What can carpet be recycled into?
More and more uses are being found for carpet waste as new technologies develop.
Recycling wool rich carpet
Underlay and insulation
Fibres from wool rich carpets have excellent insulating properties making them perfect for use in underlay and both sound and heat insulation products. The waste carpet fibres are pulled and blended with other fibres to create suitable materials. The process is being used both for fitting offcuts and for offcuts produced during manufacture – carpet manufacturers can now create a closed loop system and stop sending waste to landfill.
Compost and growing media
Due to the high nitrogen content, the fibres from wool-rich carpet are ideal as a peat replacement and soil enhancer for contained growing media (for example, in grow mats for herbs, green roofs and compost.)
Recycling synthetic carpets
Equestrian surfaces: Mixed synthetic carpet is shredded and mixed with sand, to form a surface for equestrian use.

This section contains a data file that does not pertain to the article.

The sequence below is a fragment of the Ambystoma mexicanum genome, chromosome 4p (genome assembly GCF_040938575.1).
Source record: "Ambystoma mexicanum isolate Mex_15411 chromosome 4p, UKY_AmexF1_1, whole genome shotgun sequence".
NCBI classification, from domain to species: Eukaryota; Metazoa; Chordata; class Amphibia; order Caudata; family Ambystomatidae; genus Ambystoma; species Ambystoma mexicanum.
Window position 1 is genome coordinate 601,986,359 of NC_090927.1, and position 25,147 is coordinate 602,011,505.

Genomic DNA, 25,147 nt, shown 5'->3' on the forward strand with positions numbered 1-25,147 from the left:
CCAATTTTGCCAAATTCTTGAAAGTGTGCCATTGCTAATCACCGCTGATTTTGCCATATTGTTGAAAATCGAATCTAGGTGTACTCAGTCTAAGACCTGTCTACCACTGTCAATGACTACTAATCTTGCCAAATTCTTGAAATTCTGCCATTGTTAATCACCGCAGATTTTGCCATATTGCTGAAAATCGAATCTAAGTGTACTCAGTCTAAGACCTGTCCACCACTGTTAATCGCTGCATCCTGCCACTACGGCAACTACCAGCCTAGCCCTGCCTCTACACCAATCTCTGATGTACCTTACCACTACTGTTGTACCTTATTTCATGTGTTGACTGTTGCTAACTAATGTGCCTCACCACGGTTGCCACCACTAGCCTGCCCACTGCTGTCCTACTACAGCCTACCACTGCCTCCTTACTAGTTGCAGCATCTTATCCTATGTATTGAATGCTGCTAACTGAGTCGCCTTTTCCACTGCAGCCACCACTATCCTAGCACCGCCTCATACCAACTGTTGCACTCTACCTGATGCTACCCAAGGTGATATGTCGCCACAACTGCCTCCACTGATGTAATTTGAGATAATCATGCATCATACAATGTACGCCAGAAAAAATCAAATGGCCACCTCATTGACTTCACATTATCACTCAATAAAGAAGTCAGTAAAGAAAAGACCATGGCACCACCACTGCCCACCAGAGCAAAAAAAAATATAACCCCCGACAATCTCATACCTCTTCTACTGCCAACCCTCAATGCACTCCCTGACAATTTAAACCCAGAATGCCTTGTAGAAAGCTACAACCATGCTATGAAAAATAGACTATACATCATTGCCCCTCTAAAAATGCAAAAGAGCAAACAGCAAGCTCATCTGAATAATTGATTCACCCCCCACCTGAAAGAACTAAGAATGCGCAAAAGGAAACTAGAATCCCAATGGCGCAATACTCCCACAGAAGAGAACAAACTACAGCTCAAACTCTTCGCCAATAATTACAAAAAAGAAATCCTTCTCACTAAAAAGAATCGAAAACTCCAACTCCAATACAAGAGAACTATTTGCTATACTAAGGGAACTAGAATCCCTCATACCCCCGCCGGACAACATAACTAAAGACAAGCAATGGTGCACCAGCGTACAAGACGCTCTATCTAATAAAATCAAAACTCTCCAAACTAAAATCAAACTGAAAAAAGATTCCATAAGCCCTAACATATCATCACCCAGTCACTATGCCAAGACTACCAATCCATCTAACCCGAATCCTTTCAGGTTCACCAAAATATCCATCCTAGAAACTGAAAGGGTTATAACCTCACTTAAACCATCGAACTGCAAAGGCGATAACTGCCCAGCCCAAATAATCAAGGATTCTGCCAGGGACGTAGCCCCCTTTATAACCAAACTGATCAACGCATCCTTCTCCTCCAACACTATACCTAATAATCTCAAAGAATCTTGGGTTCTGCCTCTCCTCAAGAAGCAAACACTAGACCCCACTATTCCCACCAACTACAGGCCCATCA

Nylon recovery: Nylon from carpets can be extruded and injection moulded into engineering plastics such as washing machine parts or wheel trims.
Polypropylene recovery: Carpets with polypropylene face fibre and polypropylene backing can be shredded, granulated and extruded into pellets.
Carpet tile re-use
Carpet tiles with a durable nylon pile can often be re-furbished and re-used. There are a growing number of carpet tile re-use and re-sale schemes, often run by community organisations which give training placements to marginalised people and provide low-cost flooring to households and charities. For suppliers of used carpet tiles, see Find used carpet tiles.
Carpet tile recycling
Where carpet tiles aren’t suitable for re-use, they can be recycled by separating the nylon fibres from the bitumen backing. The fibres are then recycled into yarn for new carpet, and the bitumen into applications such as roofing and road surfaces.
Energy from waste
There will always be some carpet waste that can’t be recycled, either because it is too difficult to separate out the different materials or because the carpet is too contaminated by what’s been spilt on it during its lifetime. As carpet has a high calorific value, however, this unrecyclable carpet waste can be put to use to produce energy from waste (EFW) – for example, as a fuel replacement for cement kilns.
We help our members develop carpet recycling and re-use ideas. To find out more, email firstname.lastname@example.org